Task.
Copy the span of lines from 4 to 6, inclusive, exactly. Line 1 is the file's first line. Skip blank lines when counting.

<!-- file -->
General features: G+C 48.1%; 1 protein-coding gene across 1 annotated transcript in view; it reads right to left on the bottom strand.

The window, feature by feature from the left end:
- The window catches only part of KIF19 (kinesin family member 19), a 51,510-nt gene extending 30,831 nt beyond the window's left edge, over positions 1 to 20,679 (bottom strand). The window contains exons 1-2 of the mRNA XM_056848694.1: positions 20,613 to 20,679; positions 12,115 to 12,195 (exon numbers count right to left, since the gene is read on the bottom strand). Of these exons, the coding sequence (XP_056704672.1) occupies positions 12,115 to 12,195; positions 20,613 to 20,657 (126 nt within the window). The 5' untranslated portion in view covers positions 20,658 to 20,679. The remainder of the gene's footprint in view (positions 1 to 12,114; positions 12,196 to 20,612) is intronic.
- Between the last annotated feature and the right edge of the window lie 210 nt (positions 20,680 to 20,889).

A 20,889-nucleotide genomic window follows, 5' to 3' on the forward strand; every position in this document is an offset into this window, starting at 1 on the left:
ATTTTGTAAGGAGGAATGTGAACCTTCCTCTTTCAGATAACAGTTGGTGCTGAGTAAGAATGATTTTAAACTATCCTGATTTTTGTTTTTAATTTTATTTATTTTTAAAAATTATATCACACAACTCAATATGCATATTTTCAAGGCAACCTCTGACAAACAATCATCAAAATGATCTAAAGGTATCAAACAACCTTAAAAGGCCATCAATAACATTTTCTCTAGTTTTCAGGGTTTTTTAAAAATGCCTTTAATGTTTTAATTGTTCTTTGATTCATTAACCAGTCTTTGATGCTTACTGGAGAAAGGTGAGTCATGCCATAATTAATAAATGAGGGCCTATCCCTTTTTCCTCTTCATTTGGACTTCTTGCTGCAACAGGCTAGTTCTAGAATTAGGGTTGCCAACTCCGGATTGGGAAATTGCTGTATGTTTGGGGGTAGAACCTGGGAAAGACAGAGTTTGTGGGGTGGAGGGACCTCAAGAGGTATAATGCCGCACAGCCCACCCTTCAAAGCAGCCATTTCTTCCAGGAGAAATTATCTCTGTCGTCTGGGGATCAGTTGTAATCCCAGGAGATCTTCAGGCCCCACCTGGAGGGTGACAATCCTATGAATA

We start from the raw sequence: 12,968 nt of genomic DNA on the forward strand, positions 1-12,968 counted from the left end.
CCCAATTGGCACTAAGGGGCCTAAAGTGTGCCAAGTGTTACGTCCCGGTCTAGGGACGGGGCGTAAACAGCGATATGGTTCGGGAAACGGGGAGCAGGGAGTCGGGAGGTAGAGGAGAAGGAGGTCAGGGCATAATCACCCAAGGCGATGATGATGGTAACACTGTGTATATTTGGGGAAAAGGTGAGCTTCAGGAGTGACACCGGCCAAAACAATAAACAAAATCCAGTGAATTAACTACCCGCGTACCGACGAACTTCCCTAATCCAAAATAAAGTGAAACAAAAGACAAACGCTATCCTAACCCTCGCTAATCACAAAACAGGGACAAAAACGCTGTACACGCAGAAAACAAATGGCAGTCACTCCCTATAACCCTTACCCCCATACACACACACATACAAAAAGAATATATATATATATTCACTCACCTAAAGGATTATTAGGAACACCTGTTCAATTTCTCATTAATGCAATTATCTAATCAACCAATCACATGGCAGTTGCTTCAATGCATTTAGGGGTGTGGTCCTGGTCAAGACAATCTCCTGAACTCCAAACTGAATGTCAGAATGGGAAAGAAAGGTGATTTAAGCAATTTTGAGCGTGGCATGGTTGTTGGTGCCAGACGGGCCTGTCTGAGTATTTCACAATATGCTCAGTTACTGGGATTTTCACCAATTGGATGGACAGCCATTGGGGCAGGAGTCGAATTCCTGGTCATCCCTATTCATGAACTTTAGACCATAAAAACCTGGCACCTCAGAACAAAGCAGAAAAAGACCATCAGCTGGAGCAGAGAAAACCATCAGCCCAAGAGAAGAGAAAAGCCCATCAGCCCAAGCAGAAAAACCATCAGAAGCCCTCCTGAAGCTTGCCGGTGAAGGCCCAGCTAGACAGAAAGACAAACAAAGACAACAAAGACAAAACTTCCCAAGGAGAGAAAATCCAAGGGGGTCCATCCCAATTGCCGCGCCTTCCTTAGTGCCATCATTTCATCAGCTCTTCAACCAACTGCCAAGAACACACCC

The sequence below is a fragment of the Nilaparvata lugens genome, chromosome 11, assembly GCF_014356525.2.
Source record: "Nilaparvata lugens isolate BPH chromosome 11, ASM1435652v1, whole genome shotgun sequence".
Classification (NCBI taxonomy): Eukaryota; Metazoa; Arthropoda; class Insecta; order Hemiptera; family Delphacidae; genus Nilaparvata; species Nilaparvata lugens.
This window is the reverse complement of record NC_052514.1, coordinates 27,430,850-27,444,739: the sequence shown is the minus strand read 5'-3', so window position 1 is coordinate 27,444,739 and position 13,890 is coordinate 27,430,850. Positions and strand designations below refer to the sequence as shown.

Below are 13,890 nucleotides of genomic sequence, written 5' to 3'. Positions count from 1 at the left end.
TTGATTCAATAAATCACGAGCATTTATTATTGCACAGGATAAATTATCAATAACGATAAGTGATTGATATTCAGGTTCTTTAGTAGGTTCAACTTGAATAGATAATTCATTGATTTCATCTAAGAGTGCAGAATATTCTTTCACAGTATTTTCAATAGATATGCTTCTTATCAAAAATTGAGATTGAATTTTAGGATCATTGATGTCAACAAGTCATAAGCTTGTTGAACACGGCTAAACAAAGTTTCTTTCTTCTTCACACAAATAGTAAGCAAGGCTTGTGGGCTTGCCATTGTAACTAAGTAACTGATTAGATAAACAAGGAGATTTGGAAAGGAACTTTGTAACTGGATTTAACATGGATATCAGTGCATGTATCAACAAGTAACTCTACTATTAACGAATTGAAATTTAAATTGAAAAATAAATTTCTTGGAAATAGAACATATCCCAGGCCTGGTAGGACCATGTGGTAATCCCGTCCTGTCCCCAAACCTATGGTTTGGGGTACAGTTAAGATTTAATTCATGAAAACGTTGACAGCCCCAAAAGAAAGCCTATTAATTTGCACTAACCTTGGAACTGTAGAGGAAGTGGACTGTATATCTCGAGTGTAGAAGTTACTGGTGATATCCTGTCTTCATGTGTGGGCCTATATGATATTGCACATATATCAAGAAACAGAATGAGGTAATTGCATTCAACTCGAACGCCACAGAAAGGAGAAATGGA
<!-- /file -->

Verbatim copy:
- Between the last annotated feature and the right edge of the window lie 210 nt (positions 20,680 to 20,889).

A 20,889-nucleotide genomic window follows, 5' to 3' on the forward strand; every position in this document is an offset into this window, starting at 1 on the left:
ATTTTGTAAGGAGGAATGTGAACCTTCCTCTTTCAGATAACAGTTGGTGCTGAGTAAGAATGATTTTAAACTATCCTGATTTTTGTTTTTAATTTTATTTATTTTTAAAAATTATATCACACAACTCAATATGCATATTTTCAAGGCAACCTCTGACAAACAATCATCAAAATGATCTAAAGGTATCAAACAACCTTAAAAGGCCATCAATAACATTTTCTCTAGTTTTCAGGGTTTTTTAAAAATGCCTTTAATGTTTTAATTGTTCTTTGATTCATTAACCAGTCTTTGATGCTTACTGGAGAAAGGTGAGTCATGCCATAATTAATAAATGAGGGCCTATCCCTTTTTCCTCTTCATTTGGACTTCTTGCTGCAACAGGCTAGTTCTAGAATTAGGGTTGCCAACTCCGGATTGGGAAATTGCTGTATGTTTGGGGGTAGAACCTGGGAAAGACAGAGTTTGTGGGGTGGAGGGACCTCAAGAGGTATAATGCCGCACAGCCCACCCTTCAAAGCAGCCATTTCTTCCAGGAGAAATTATCTCTGTCGTCTGGGGATCAGTTGTAATCCCAGGAGATCTTCAGGCCCCACCTGGAGGGTGACAATCCTATGAATA